Opening remarks at the workshop on Multi-Dimensional Poverty in Nha Trang

15 Jun 2013

Speaker: Mr. Bakhodir Burkhanov,UNDP Deputy Country Director
Date:    15 June 2013
Event:   workshop on Multi-Dimensional Poverty in Nha Trang

Mr. Nguyễn Trọng Đàm, Vice-Minister of MOLISA
Mr. Đỗ Mạnh Hùng, Vice-Chairman of the National Assembly Committee on Social Affairs
Representatives from ministries and Government agencies
Development partners and UN colleagues
Ladies and gentlemen:


At the outset, I would like to thank Vice-Minister Đàm, Vice-Chairman Hùng, colleagues from MOLISA and the NA Committee for Social Affairs for organizing today’s workshop. My thanks also go to other partners such as the Irish Aid for supporting this important engagement.

The discussion on multi-dimensional poverty is very timely. Viet Nam is now a Middle-Income Country facing new challenges of reform and transition. Its economy is getting more complex and acquiring new facets. Society is changing too; Vietnamese people’s development aspirations have become more diverse and their expectations are rising. Viet Nam has done remarkably well in its human development path since 1990s, but sustaining and enlarging this progress requires more nuanced policies backed by quality analysis, research and data. Mr. Đàm has articulated the importance of evidence-based policy-making very well in his statement.

During the recent grassroots consultations on post-2015 development agenda in Viet Nam, stakeholder groups spoke of their particular challenges and aspirations. But we also heard several common themes, including the need for participation; a more equal society; quality employment and stable jobs; universal access to affordable health care; and quality education and vocational training.

Such expectations are not unique to Viet Nam. Policy-makers all over the world are looking for ways to renovate traditional growth models; to move upwards in the value chain; and at the same time to ensure that growth is equitable, sustainable and resilient to economic and other shocks. Mr. Hùng’s remarks this morning showed that Vietnamese legislators were equally concerned with these issues.

Countries, notably those who reached middle income status, are examining the changing nature of poverty and the challenges it poses, including regional disparities, income insufficiencies as well as deprivations of access to social services, employment opportunities, social participation and protection, among others.

It is against this background that many middle-income countries such as Mexico, Malaysia, Brazil, Colombia and China have begun to apply multi-dimensional poverty concept and approaches to poverty monitoring, policy design and implementation. Some of these experiences and lessons will be shared at our workshop. These lessons can be very useful for Viet Nam as a new MIC, as it searches for new and innovative ways of capturing and addressing the changing character of poverty.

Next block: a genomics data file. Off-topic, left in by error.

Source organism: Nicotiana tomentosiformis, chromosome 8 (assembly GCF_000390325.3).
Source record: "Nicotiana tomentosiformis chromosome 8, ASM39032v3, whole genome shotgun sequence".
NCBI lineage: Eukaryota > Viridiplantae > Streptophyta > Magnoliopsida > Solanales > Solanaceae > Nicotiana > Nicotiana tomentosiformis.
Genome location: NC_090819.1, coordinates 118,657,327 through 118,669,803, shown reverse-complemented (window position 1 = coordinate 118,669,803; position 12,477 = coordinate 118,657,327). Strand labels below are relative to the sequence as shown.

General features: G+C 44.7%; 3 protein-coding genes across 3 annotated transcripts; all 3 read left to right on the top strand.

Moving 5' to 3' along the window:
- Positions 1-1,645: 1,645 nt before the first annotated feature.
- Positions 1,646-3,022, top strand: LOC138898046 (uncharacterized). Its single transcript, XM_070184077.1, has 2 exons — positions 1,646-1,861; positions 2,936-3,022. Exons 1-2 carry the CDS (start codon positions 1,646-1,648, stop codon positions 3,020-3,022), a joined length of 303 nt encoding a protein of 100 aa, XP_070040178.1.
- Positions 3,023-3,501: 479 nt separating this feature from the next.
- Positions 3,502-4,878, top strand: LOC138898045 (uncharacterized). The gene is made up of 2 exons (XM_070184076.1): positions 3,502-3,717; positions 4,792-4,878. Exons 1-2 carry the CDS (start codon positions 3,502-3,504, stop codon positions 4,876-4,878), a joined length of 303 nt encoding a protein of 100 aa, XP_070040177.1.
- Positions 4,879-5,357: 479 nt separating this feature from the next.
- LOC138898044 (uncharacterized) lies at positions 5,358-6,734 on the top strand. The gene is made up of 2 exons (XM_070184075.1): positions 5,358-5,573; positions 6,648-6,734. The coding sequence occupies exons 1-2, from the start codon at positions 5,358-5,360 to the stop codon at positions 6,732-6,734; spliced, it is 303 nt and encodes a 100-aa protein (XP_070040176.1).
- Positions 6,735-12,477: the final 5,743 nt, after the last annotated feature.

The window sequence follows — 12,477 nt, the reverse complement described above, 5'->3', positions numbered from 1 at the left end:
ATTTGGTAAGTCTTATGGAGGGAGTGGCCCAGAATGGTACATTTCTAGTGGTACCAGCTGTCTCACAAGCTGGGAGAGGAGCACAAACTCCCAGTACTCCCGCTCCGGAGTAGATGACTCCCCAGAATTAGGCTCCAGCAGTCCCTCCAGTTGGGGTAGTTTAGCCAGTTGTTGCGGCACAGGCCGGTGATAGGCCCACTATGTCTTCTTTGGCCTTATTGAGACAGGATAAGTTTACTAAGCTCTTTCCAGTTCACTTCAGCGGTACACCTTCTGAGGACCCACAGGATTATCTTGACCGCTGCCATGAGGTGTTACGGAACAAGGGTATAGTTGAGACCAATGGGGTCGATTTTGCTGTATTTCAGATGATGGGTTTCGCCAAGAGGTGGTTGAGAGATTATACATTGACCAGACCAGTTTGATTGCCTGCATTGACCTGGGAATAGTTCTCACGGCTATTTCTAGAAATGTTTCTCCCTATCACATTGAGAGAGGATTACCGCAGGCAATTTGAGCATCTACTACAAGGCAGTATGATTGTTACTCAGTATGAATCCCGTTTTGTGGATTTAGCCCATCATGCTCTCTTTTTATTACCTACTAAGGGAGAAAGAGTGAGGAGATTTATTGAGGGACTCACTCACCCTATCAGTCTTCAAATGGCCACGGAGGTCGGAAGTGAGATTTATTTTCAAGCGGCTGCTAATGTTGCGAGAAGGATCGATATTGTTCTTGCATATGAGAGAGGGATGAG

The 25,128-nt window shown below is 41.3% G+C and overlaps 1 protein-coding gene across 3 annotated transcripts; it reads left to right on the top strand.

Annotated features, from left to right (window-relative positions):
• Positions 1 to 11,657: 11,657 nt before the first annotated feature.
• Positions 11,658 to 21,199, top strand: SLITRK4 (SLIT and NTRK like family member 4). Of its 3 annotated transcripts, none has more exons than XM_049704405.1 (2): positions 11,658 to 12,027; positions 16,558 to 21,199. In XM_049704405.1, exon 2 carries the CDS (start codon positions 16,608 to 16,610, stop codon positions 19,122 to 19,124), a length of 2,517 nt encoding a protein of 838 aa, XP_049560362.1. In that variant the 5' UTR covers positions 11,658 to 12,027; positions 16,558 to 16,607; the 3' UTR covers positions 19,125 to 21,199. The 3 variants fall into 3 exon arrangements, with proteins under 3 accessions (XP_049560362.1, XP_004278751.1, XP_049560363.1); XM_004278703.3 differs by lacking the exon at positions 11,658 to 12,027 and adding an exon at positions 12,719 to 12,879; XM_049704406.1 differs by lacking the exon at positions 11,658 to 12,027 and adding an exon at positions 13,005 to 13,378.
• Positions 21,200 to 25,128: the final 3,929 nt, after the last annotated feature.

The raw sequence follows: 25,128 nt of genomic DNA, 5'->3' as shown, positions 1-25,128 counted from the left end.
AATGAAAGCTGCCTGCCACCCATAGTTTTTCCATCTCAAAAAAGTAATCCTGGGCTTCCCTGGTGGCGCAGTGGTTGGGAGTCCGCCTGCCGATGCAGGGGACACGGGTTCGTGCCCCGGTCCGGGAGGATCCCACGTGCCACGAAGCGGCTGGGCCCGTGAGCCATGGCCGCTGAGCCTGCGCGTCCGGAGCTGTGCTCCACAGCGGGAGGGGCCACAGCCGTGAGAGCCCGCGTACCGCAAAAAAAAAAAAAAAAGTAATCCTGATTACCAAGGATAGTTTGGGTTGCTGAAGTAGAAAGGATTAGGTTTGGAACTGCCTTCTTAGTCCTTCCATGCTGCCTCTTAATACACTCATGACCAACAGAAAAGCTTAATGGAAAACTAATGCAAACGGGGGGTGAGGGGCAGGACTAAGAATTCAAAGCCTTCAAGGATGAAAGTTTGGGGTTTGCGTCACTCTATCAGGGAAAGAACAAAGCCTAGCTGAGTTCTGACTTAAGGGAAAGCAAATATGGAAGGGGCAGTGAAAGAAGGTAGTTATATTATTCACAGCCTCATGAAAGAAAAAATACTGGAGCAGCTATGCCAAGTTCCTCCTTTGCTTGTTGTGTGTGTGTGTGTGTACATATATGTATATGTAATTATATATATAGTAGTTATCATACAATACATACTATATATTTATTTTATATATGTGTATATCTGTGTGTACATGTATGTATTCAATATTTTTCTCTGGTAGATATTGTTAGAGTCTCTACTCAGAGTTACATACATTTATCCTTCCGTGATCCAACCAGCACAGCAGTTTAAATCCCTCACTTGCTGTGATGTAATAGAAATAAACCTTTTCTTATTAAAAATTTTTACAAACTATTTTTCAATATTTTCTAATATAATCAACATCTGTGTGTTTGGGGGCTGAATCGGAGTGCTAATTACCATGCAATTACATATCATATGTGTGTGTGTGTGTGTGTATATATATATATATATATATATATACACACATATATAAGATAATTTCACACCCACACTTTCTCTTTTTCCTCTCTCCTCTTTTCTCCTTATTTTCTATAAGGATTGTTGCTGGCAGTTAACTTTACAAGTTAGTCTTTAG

The multi-dimensional poverty is not a completely new concept in Viet Nam. Our UNICEF colleagues first introduced it in the country for measuring child poverty as early as in 2008. Recently the application of this concept for measuring poverty has been broadened to all groups of the population through UNDP’s 2011 Viet Nam Human Development Report at the national level, as well as UNDP’s work at provincial level including the Urban Poverty Report for Ha Noi and Ho Chi Minh City.

It is encouraging to see that these efforts, coupled with policy advocacy and studying from international experiences, have started bearing fruit. The value of multi-dimensional poverty measurement and policy-making is increasingly recognized by Vietnamese researchers and decision-makers.

This recognition is evident in government policy discussions and events such as the explanatory session of the National Assembly Committee on Social Affairs in December 2012, the Prime Minister’s remarks on HCMC’s poverty reduction work in December 2012, the National Poverty Reduction Steering Committee and MOLISA’s plans for the implementation of the NTP-SPR and Resolution 80, the proposed master plan on developing multi-dimensional poverty measurements, and the Government’s upcoming report to the UN Economic and Social Council (ECOSOC) at the 2013 High-Level Segment this July.

Our workshop today has gathered participants from ministries and local levels as well as international partners to build on this momentum and to agree on a roadmap towards adaptation and application of the multi-dimensional poverty concept and approaches in Viet Nam.

I believe that the strong commitment and enthusiasm of national partners from MOLISA, National Assembly, ministries, agencies, provinces and research institutes supported by the United Nations, World Bank, Irish Aid, Oxfam and the Oxford Poverty and Human Development Initiative (OPHI), to name a few, will take this work to the next level.

I have talked about experiences of middle income countries, many of whom describe the task of eradicating poverty as “challenge of the last mile”. We hope that multi-dimensional approach provides a fresh perspective to understanding that challenge, and informs poverty measurement, policy design and implementation together with other existing tools.

I look forward to a stimulating discussion and wish all workshop participants good health, success and happiness.

Xin cảm ơn!